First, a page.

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Assuming that $f: R^n \rightarrow R$, $a \in R^n$, $g: R\rightarrow R$, and $h: R^n \rightarrow R$

What are the expressions for

  1. $\nabla f(x) $ and $\nabla^2 f(x)$ where $f(x) = g(h(x))$

and

  1. $\nabla f(x) $ and $\nabla^2 f(x) $ where $f(x) = g(a^T x)$
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Assuming everything is smooth, the first question is just an application of the so-called chain-rule: $$\nabla_xf=g'(h(x))\nabla_xh.$$ Using the product rule and once more the chain rule, one gets: $${\nabla^2}_xf=g''(h(x)){}^\intercal\nabla_{x}h\times\nabla_xh+g'(h(x)){\nabla^2}_xh.$$

The second question is just an application of the first one with $h\colon x\mapsto {}^\intercal ax$ which is linear.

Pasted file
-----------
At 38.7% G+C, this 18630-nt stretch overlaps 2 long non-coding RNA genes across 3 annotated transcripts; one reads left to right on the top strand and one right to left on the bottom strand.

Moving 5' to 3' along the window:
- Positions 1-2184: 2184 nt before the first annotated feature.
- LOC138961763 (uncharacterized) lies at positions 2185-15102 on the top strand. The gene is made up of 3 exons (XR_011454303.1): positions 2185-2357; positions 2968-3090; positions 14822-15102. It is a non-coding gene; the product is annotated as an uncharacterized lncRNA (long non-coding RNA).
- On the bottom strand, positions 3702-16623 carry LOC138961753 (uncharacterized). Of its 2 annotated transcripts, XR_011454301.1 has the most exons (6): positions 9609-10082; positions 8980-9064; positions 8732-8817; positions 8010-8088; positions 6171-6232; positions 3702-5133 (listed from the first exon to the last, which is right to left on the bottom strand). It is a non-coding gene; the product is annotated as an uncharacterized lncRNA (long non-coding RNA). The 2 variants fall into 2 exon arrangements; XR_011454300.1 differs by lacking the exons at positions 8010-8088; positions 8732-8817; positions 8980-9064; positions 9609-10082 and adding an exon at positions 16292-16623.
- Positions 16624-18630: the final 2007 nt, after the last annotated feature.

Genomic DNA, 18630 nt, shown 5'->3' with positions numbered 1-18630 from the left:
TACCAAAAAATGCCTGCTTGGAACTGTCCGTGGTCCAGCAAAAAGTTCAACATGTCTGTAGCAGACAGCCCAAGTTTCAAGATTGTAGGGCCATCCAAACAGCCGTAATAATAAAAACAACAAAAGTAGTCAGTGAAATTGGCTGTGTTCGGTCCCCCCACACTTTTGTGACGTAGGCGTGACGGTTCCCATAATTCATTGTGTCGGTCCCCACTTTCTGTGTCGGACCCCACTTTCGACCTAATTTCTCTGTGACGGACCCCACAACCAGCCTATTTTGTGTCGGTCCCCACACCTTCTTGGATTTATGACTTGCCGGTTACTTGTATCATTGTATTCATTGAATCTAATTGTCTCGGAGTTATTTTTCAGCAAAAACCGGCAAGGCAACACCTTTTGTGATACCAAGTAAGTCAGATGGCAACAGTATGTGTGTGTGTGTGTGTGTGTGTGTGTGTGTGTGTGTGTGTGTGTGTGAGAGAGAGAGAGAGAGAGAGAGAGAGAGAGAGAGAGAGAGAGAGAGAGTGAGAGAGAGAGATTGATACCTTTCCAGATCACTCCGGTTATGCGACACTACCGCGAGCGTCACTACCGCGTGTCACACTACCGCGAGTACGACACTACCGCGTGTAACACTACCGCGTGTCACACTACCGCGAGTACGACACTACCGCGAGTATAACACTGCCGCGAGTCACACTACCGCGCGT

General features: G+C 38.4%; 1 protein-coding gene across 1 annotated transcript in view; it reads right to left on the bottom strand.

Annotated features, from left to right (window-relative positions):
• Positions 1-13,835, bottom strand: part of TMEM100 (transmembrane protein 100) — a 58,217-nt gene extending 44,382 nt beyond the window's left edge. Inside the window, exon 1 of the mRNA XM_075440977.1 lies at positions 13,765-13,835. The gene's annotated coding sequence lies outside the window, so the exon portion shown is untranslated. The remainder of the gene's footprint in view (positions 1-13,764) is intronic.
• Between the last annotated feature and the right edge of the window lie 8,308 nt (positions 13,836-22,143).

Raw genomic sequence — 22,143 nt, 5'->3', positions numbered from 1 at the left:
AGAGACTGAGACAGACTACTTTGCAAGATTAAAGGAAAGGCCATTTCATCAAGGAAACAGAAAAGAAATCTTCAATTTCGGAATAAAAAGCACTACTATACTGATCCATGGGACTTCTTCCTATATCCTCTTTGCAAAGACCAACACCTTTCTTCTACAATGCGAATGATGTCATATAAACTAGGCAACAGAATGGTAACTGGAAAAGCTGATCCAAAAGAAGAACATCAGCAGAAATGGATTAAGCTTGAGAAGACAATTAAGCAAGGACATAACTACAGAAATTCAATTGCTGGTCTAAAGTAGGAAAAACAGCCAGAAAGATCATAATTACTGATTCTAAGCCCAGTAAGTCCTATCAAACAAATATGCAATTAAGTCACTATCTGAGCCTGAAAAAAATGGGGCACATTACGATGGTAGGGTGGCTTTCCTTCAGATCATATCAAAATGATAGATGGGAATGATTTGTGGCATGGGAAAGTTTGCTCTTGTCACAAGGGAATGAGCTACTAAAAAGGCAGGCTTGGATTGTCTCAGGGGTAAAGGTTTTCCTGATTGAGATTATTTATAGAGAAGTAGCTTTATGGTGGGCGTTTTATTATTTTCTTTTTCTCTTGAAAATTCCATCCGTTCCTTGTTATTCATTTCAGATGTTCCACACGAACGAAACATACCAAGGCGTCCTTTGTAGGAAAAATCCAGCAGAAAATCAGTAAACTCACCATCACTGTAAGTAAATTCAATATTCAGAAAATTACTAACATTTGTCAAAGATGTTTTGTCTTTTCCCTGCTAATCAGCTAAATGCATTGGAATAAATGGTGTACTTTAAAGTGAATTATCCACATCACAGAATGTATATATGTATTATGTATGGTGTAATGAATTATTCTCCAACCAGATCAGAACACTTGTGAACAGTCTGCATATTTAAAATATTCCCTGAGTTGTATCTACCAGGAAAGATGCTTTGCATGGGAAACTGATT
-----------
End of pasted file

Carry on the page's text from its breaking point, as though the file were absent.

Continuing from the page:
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  • $\begingroup$ I actually doubted that chain rule can be applied straightforward even here where we are dealing with matrices. Alright. But one question how did you figure out that the 2nd derivative of g in the second expression should be transposed? $\endgroup$ – Soyol Oct 1 '17 at 0:16
  • $\begingroup$ The set of matrices is no more than $\mathbb{R}^{n\times n}$, so everything works fine. I have the habit to write my transposed on the left, as I reserve exponents on the right only for exponentiation. My point is that the transposition is on $\nabla_xh$ not $g''(h(x))$ which is, in any case, a scalar. Regarding your other question, this is again the chain rule but coordinate-wise as $x\mapsto g'(h(x))\nabla_xh$ has values in $\mathbb{R}^n$ not $\mathbb{R}$. Intuitively, this is also the only thing which makes sense. $\endgroup$ – C. Falcon Oct 1 '17 at 0:32

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